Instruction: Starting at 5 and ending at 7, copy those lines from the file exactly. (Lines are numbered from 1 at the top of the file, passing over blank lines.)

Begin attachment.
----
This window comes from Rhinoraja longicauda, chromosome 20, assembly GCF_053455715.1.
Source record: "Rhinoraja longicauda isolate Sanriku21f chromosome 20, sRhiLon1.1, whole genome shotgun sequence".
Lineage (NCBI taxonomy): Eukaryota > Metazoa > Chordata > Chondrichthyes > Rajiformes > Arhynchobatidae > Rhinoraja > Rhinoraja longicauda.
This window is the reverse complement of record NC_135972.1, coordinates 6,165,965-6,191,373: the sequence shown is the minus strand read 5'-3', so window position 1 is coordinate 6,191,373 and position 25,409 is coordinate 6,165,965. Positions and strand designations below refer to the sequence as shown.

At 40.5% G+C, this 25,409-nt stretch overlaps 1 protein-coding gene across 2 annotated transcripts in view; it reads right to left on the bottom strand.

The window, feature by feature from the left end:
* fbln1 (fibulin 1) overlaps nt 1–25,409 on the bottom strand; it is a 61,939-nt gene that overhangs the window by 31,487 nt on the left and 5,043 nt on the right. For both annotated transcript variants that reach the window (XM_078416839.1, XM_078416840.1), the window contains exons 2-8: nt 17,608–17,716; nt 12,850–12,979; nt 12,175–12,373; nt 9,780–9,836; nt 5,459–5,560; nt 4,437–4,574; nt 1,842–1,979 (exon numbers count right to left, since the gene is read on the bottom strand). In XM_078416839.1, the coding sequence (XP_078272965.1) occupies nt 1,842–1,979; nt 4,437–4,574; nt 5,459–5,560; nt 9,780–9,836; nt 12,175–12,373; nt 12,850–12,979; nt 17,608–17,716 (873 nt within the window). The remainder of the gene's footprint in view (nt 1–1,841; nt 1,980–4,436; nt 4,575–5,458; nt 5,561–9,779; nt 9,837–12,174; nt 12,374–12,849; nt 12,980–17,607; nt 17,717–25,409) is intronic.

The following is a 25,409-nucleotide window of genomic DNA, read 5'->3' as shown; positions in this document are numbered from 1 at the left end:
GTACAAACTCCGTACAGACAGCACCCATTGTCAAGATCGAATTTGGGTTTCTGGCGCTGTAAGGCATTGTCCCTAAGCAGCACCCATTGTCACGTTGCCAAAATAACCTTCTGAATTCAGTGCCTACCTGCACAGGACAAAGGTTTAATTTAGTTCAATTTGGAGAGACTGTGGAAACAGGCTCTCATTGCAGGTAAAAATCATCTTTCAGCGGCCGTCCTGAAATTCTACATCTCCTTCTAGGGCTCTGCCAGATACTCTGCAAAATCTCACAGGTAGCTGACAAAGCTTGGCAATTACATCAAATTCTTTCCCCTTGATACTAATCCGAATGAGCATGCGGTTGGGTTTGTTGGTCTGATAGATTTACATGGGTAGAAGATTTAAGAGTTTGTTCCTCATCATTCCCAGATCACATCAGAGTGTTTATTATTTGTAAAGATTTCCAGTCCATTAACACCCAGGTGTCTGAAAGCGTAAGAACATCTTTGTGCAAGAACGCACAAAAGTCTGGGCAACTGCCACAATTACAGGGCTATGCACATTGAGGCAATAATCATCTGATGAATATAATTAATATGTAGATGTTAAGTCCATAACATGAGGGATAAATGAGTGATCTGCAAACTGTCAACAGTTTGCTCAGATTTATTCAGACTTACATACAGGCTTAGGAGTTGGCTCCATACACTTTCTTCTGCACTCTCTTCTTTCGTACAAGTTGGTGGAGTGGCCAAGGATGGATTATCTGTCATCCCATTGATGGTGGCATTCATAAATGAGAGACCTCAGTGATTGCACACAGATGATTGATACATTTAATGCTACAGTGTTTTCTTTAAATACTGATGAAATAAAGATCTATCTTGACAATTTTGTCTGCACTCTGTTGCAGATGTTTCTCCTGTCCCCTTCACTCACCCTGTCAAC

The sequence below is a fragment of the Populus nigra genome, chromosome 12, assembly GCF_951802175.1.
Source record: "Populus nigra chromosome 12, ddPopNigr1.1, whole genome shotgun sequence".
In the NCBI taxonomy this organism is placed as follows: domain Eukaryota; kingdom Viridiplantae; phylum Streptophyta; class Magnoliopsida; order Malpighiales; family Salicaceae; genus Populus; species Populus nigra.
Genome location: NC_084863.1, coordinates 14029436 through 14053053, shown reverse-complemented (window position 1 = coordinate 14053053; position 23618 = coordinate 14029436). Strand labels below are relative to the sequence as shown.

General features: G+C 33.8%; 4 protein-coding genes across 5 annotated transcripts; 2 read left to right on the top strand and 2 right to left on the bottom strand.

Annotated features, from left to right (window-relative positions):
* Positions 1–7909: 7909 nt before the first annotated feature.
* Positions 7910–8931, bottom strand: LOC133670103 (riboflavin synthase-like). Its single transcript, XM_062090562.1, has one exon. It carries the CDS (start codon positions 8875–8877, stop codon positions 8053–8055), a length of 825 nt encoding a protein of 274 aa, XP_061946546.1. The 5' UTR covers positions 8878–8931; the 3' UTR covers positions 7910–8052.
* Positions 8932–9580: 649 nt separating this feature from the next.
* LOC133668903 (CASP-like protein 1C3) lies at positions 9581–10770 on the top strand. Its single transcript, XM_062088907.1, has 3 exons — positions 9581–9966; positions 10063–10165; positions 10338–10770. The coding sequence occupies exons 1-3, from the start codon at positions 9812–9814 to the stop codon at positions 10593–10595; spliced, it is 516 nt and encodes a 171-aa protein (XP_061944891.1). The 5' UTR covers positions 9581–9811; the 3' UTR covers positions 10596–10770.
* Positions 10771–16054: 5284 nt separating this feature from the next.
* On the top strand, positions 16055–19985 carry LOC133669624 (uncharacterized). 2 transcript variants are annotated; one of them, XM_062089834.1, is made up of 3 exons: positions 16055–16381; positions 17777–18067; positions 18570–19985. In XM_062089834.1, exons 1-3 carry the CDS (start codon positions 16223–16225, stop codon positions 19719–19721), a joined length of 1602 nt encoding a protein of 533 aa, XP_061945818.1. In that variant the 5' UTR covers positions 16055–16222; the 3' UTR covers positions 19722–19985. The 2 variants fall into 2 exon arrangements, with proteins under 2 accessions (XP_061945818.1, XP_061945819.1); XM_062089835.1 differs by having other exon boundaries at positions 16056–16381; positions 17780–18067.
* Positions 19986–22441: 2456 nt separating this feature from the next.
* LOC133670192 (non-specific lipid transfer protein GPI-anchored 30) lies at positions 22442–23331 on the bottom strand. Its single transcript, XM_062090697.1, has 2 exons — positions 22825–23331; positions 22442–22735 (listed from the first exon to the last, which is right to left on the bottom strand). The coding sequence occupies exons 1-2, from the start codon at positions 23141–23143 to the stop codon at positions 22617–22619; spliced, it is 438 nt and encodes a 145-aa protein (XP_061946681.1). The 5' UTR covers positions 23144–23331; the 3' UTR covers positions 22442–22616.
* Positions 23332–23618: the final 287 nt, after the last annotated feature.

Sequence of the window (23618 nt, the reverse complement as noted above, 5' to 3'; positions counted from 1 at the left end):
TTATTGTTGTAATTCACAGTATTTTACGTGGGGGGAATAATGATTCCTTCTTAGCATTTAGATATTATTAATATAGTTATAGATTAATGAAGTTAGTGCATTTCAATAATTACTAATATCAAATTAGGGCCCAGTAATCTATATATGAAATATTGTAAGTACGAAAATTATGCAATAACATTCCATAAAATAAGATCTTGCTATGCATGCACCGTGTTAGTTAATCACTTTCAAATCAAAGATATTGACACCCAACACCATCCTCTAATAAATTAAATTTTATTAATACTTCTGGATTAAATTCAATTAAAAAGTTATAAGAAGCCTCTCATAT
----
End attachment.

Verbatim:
At 40.5% G+C, this 25,409-nt stretch overlaps 1 protein-coding gene across 2 annotated transcripts in view; it reads right to left on the bottom strand.

The window, feature by feature from the left end:
* fbln1 (fibulin 1) overlaps nt 1–25,409 on the bottom strand; it is a 61,939-nt gene that overhangs the window by 31,487 nt on the left and 5,043 nt on the right. For both annotated transcript variants that reach the window (XM_078416839.1, XM_078416840.1), the window contains exons 2-8: nt 17,608–17,716; nt 12,850–12,979; nt 12,175–12,373; nt 9,780–9,836; nt 5,459–5,560; nt 4,437–4,574; nt 1,842–1,979 (exon numbers count right to left, since the gene is read on the bottom strand). In XM_078416839.1, the coding sequence (XP_078272965.1) occupies nt 1,842–1,979; nt 4,437–4,574; nt 5,459–5,560; nt 9,780–9,836; nt 12,175–12,373; nt 12,850–12,979; nt 17,608–17,716 (873 nt within the window). The remainder of the gene's footprint in view (nt 1–1,841; nt 1,980–4,436; nt 4,575–5,458; nt 5,561–9,779; nt 9,837–12,174; nt 12,374–12,849; nt 12,980–17,607; nt 17,717–25,409) is intronic.